OKLAHOMA CITY, Oklahoma – The Oklahoma City Zoo recently announced a new discount pilot program for members of the tribal Special Supplemental Nutrition Program for Women, Infants, and Children (WIC). Those with a WIC program card and a valid photo ID will receive a $3 general zoo admission for themself and three additional guests.
The WIC program is federally funded and has offices within tribes like the Muscogee (Creek) Nation. The MCN WIC’s purpose is to provide supplemental foods and nutrition education at no cost to young mothers and children residing in Oklahoma.
Nutrition on the reservation has been a long standing issue among tribes. Native Americans have historically faced challenges since removal in regard to facing health problems and simply having access to food with nutritional value.
MCN WIC program director Katura Bunner oversees its 12 sites that serve the nation. Her department is crucial in providing nutritional foods in areas of the reservation that need it most. This is especially crucial for young families that need nutrition during critical times of physical growth and development.
“We provide a nutritional food package based on high-risk areas that are frequently seen in diets,” Bunner said. “Any type of nutritional risk based on evaluation.”
Nutritional risks are categorized in two major types; medically or diet based. Medical-based risks include anemia, underweight, or a history of pregnancy complications. Diet-based risks include consuming foods that are low in nutritional value and high in sodium, fat or sugar.
The tribal WIC program serves women who are either pregnant, postpartum or who are breastfeeding. It also serves young children up to the age of five.
Another service that is provided for program participants are monthly food benefits which includes a cash benefit for fresh produce options. Nutrition education is provided alongside food packages to inform participants on how to keep on top of their family’s health and diet.
Breastfeeding counseling is another important resource provided by the department and is available 24/7. This allows first-time mothers to face obstacles that may be difficult to overcome on their own.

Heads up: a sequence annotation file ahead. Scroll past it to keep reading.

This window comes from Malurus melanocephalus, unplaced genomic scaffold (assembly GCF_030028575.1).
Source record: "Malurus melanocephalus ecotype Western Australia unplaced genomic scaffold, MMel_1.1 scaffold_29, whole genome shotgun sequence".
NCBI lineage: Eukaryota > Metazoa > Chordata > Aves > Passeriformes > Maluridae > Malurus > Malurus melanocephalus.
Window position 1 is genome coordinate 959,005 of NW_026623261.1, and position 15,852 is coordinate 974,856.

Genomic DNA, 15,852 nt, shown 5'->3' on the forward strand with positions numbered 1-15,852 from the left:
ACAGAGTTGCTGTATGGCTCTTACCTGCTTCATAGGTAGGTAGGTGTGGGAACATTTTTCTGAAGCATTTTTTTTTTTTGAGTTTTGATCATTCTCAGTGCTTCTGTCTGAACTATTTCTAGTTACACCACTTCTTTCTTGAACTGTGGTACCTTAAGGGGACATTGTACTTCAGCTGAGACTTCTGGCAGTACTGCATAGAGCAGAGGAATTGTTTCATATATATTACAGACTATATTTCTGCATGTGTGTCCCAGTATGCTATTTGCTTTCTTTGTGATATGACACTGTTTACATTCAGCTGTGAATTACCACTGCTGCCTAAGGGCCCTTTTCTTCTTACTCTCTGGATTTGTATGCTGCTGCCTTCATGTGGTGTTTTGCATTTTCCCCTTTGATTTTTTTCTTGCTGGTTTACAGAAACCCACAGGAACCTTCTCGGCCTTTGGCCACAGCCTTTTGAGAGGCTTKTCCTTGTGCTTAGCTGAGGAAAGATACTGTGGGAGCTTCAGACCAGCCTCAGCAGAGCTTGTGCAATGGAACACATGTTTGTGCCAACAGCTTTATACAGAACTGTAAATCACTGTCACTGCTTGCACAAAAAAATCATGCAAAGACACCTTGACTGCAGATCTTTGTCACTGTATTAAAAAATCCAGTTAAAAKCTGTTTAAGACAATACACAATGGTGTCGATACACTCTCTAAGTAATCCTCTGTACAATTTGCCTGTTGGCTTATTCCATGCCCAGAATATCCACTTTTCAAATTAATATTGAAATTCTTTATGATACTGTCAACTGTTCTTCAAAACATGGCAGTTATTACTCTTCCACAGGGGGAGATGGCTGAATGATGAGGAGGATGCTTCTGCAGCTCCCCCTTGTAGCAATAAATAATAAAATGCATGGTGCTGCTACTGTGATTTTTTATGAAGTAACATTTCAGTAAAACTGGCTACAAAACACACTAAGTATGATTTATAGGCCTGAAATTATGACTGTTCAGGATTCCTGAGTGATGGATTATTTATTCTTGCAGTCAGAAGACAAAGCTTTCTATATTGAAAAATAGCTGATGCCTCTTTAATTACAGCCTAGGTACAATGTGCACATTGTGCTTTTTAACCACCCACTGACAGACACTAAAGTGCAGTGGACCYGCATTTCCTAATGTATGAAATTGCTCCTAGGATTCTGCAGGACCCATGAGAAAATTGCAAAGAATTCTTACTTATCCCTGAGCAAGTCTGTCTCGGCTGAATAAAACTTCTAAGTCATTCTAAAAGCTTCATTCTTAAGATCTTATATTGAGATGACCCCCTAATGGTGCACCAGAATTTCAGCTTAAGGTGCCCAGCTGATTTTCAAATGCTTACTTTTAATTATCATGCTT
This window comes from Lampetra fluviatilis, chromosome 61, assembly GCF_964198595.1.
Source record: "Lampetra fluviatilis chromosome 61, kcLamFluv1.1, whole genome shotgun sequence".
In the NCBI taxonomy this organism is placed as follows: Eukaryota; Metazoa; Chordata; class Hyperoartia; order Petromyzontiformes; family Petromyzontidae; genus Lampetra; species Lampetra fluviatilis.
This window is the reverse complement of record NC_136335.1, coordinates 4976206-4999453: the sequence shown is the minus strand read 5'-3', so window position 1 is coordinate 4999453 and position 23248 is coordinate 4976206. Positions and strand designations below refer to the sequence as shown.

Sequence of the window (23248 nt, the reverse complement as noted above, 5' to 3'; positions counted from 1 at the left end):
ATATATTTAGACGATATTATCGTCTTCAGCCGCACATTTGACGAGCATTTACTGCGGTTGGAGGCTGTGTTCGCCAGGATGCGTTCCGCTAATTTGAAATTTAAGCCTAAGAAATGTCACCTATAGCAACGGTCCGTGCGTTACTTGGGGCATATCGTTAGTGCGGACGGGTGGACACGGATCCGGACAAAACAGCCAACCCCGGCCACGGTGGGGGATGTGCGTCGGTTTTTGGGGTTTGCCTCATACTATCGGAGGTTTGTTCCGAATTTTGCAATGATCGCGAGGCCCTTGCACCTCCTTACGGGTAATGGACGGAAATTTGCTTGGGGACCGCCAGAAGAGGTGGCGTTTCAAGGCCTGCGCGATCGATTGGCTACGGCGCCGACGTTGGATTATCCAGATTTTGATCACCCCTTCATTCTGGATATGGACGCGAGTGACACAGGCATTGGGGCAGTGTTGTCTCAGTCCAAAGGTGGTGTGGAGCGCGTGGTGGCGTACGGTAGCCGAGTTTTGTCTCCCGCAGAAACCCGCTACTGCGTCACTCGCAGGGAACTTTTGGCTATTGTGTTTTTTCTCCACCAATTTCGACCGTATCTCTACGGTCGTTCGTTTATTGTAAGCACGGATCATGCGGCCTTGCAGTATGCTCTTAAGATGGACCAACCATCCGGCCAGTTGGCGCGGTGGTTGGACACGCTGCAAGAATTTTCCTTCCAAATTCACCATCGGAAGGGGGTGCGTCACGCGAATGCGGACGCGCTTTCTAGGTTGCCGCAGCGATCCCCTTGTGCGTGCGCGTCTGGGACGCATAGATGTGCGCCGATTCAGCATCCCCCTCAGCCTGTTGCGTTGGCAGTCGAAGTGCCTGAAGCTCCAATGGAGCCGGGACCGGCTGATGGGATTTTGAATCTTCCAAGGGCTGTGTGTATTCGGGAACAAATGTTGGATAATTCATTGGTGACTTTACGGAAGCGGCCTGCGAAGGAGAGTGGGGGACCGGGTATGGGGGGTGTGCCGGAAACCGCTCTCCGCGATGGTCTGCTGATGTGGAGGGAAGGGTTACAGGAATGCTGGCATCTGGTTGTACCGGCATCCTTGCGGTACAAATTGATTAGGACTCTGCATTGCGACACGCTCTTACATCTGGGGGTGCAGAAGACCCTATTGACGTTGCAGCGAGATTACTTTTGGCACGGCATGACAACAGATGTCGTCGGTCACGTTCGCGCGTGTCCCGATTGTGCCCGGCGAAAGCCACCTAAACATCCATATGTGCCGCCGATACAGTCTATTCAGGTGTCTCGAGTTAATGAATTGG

The primary need Bunner’s department sees on the reservation is education and counsel.
“Oftentimes we just see that they need a little guidance on what their next step is,” Bunner said. “Whether it’s seeking healthcare, center care that the state of Oklahoma offers for mothers, and of course for newborns connecting them with all available resources (inside and outside of the nation).”
While the need is great for first-time mothers and their newborns, Bunner and her department find the work rewarding because they know they are making a difference across the reservation. Specifically, helping others learn how to help themselves.
“Empowerment, empowering our families to be successful in their child rearing years and continued success for the little ones once they are born,” Bunner said.
According to the Oklahoma City Zoo’s website, the tribal WIC discount is only available at the front zoo window and no reservation is required. The discount can not be used with any other discount or promotion, and can only be applied for same day admission, not future visits. Children ages 0-2 are admitted for free.
The Oklahoma Zoo will continue the tribal WIC discount through March 31. At the end of the month discount access program participation will be taken into account regarding future offerings of tribal WIC discounts.
The MCN WIC program is an equal opportunity employer. Its services are available to everyone and are not restricted to just Muscogee (Creek) Citizens or Native Americans. Further information on MCN WIC services can be found on their website. You can also contact the department at 918-549-2790.